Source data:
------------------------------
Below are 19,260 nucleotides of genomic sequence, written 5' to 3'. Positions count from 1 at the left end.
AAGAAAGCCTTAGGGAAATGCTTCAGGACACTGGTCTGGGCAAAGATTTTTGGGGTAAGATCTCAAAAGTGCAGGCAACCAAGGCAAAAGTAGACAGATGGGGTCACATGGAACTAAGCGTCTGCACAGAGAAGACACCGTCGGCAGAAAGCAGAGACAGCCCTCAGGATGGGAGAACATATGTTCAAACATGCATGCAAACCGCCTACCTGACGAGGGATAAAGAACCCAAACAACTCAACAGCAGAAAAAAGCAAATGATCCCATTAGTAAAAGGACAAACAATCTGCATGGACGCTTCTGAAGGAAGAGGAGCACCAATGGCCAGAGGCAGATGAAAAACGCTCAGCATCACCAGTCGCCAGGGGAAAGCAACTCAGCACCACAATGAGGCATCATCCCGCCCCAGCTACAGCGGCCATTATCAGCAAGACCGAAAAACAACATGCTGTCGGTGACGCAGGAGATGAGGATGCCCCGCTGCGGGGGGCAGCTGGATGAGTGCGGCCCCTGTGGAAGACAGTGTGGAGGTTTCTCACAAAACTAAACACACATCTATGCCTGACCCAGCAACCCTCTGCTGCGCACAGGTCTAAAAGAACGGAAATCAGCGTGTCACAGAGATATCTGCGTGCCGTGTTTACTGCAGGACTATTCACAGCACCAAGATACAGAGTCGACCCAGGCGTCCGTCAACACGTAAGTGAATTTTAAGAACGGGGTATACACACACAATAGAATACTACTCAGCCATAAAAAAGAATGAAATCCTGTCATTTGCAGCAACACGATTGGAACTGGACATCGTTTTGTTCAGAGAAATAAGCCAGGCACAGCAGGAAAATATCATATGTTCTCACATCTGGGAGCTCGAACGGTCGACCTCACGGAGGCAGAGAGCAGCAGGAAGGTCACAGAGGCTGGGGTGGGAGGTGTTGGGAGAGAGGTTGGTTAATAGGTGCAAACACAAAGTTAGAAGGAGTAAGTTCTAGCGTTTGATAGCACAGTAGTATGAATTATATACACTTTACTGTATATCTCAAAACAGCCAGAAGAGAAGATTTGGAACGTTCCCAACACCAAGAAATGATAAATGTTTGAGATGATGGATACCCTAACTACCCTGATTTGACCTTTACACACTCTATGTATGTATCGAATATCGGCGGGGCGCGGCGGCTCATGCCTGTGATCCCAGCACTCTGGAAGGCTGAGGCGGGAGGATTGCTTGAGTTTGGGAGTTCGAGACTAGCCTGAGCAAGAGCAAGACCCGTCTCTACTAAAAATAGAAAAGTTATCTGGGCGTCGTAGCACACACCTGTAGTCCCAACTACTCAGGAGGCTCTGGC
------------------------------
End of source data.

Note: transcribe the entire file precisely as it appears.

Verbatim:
Below are 19,260 nucleotides of genomic sequence, written 5' to 3'. Positions count from 1 at the left end.
AAGAAAGCCTTAGGGAAATGCTTCAGGACACTGGTCTGGGCAAAGATTTTTGGGGTAAGATCTCAAAAGTGCAGGCAACCAAGGCAAAAGTAGACAGATGGGGTCACATGGAACTAAGCGTCTGCACAGAGAAGACACCGTCGGCAGAAAGCAGAGACAGCCCTCAGGATGGGAGAACATATGTTCAAACATGCATGCAAACCGCCTACCTGACGAGGGATAAAGAACCCAAACAACTCAACAGCAGAAAAAAGCAAATGATCCCATTAGTAAAAGGACAAACAATCTGCATGGACGCTTCTGAAGGAAGAGGAGCACCAATGGCCAGAGGCAGATGAAAAACGCTCAGCATCACCAGTCGCCAGGGGAAAGCAACTCAGCACCACAATGAGGCATCATCCCGCCCCAGCTACAGCGGCCATTATCAGCAAGACCGAAAAACAACATGCTGTCGGTGACGCAGGAGATGAGGATGCCCCGCTGCGGGGGGCAGCTGGATGAGTGCGGCCCCTGTGGAAGACAGTGTGGAGGTTTCTCACAAAACTAAACACACATCTATGCCTGACCCAGCAACCCTCTGCTGCGCACAGGTCTAAAAGAACGGAAATCAGCGTGTCACAGAGATATCTGCGTGCCGTGTTTACTGCAGGACTATTCACAGCACCAAGATACAGAGTCGACCCAGGCGTCCGTCAACACGTAAGTGAATTTTAAGAACGGGGTATACACACACAATAGAATACTACTCAGCCATAAAAAAGAATGAAATCCTGTCATTTGCAGCAACACGATTGGAACTGGACATCGTTTTGTTCAGAGAAATAAGCCAGGCACAGCAGGAAAATATCATATGTTCTCACATCTGGGAGCTCGAACGGTCGACCTCACGGAGGCAGAGAGCAGCAGGAAGGTCACAGAGGCTGGGGTGGGAGGTGTTGGGAGAGAGGTTGGTTAATAGGTGCAAACACAAAGTTAGAAGGAGTAAGTTCTAGCGTTTGATAGCACAGTAGTATGAATTATATACACTTTACTGTATATCTCAAAACAGCCAGAAGAGAAGATTTGGAACGTTCCCAACACCAAGAAATGATAAATGTTTGAGATGATGGATACCCTAACTACCCTGATTTGACCTTTACACACTCTATGTATGTATCGAATATCGGCGGGGCGCGGCGGCTCATGCCTGTGATCCCAGCACTCTGGAAGGCTGAGGCGGGAGGATTGCTTGAGTTTGGGAGTTCGAGACTAGCCTGAGCAAGAGCAAGACCCGTCTCTACTAAAAATAGAAAAGTTATCTGGGCGTCGTAGCACACACCTGTAGTCCCAACTACTCAGGAGGCTCTGGC